Christians talk a lot about “shaping culture” and “having an impact on society.” What springs to mind when you hear those phrases? I tend to think of Christians trying to spread evangelistic or moral messages through entertainment or politics. Those are certainly major places where Christians can live out their values—but there’s a more mundane, perhaps even more important, place where we are called to live out our faith: the business world.
From the Enron scandal a decade ago to the recent economic crisis, it’s clear that Christlike values are as needed in the business community as they are in any other aspect of life. At the Lausanne World Pulse site, John Terrill addresses this in A Revolution of Vocation, which argues that the church should do a better job of equipping and supporting Christians who are called into business:
We desperately need to recover the sacredness of a calling to business. The Church must continue to renounce the sacred/secular divide that has beleaguered Christian communities for too long. As A.W. Tozer rightly notes in The Pursuit of God, far too many Christians get snared in this trap: â€œThey cannot get a satisfactory adjustment between the claims of the two worldsâ€¦. Their strength is reduced, their outlook confused and their joy taken from them.â€ And I might add that their impact in the world is severely constrained.
Christ followers serving in business, law, healthcare, the arts, media, government, and every other profession need to experience in tangible ways the Churchâ€™s blessing of their Christ-honoring work in companies, law firms, clinics, studios, press rooms, and congressional chambers.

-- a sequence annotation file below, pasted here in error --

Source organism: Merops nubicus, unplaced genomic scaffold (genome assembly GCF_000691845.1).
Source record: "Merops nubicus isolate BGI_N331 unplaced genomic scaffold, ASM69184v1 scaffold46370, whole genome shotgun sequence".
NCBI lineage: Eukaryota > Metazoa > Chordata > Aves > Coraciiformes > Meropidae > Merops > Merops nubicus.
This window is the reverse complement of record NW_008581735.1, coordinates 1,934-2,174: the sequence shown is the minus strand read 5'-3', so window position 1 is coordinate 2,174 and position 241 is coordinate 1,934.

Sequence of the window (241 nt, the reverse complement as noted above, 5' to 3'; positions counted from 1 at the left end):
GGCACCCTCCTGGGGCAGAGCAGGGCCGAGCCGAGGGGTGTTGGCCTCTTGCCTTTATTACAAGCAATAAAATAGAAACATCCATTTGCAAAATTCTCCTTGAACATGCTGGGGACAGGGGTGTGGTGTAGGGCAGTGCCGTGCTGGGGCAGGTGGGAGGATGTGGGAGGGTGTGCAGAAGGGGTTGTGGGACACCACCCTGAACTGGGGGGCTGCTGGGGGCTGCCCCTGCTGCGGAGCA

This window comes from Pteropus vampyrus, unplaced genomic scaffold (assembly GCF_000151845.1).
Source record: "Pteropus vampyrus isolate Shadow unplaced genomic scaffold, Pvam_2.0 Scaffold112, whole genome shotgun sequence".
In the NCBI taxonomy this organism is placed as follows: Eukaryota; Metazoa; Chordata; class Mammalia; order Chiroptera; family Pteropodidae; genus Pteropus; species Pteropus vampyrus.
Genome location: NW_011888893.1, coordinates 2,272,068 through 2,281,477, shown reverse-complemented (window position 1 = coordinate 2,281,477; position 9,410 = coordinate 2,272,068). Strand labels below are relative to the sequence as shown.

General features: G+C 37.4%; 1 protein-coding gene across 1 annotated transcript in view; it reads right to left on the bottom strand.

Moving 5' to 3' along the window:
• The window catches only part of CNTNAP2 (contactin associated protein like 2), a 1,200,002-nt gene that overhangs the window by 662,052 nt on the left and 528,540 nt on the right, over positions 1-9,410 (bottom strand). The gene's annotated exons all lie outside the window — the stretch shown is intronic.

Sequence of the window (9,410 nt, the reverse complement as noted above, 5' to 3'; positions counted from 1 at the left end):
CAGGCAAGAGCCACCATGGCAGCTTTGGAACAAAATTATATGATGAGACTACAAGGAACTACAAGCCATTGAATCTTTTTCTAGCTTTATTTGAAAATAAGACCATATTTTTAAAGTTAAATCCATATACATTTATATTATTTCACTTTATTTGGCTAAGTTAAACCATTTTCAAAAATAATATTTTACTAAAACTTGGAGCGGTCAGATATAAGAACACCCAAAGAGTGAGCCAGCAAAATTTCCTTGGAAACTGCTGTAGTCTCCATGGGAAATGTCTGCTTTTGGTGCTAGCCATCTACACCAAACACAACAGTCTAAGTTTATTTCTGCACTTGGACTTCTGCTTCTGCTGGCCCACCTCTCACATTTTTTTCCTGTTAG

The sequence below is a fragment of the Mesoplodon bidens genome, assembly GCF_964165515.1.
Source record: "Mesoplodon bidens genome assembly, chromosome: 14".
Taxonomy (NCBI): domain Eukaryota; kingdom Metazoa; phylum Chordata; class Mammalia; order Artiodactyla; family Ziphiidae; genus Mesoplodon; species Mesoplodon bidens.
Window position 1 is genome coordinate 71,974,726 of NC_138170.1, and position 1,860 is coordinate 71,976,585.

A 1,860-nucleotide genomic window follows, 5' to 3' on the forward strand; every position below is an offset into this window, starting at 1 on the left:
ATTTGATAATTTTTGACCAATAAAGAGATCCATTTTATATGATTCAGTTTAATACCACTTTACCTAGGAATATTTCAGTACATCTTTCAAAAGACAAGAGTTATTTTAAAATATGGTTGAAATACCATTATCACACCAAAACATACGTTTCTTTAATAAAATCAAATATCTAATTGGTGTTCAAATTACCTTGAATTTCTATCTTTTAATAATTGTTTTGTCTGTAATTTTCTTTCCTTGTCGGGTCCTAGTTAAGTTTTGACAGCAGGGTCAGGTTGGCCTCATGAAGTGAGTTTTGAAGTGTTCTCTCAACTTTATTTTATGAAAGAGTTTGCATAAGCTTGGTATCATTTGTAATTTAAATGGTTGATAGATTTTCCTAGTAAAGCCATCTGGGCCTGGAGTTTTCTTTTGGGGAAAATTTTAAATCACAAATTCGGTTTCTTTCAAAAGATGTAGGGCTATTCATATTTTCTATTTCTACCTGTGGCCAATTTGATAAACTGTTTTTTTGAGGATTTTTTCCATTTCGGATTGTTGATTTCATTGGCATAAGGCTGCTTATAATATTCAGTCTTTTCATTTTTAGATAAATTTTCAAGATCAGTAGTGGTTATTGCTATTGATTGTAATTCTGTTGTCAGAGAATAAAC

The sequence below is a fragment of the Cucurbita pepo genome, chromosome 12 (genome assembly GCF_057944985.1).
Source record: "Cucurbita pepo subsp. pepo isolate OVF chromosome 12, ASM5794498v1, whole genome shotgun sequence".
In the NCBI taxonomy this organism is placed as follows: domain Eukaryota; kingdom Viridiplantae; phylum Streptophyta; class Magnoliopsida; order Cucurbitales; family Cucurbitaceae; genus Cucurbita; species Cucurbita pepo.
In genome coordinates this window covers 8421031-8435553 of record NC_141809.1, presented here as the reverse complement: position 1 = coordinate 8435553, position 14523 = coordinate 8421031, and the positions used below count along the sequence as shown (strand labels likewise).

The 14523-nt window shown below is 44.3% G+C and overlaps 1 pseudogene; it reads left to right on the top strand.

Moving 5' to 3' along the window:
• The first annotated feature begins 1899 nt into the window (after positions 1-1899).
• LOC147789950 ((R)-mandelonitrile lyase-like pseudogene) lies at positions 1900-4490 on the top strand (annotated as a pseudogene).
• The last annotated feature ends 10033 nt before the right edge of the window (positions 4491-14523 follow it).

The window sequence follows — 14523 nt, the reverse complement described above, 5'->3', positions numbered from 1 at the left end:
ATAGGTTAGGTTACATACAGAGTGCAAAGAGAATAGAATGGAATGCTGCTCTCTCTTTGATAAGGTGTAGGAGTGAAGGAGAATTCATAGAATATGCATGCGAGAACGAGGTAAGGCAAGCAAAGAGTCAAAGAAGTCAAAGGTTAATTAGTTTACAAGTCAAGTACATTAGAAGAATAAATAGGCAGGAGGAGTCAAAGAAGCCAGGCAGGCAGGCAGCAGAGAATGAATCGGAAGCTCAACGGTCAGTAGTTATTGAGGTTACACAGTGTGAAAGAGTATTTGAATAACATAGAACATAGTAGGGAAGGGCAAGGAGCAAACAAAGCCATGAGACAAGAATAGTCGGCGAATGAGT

Terrill thinks the church has much to say about the role of business within a community, and that in today’s globally interconnected economy, business is a means of doing Christ’s work in the world.
It’s a challenging and helpful read, especially if you or someone you know is a professional trying to figure out how their profession relates to their Christian faith. Terrill’s is a fairly high-level approach; for more ground-level articles about living out your faith in your day-to-day job, see this collection of essays about Christianity in the workplace from Discipleship Tools.
How about you? Do you feel your church supports you in your career? Do you feel called to your profession? Do you have a sense of how your job fits into the big picture of your Christian life?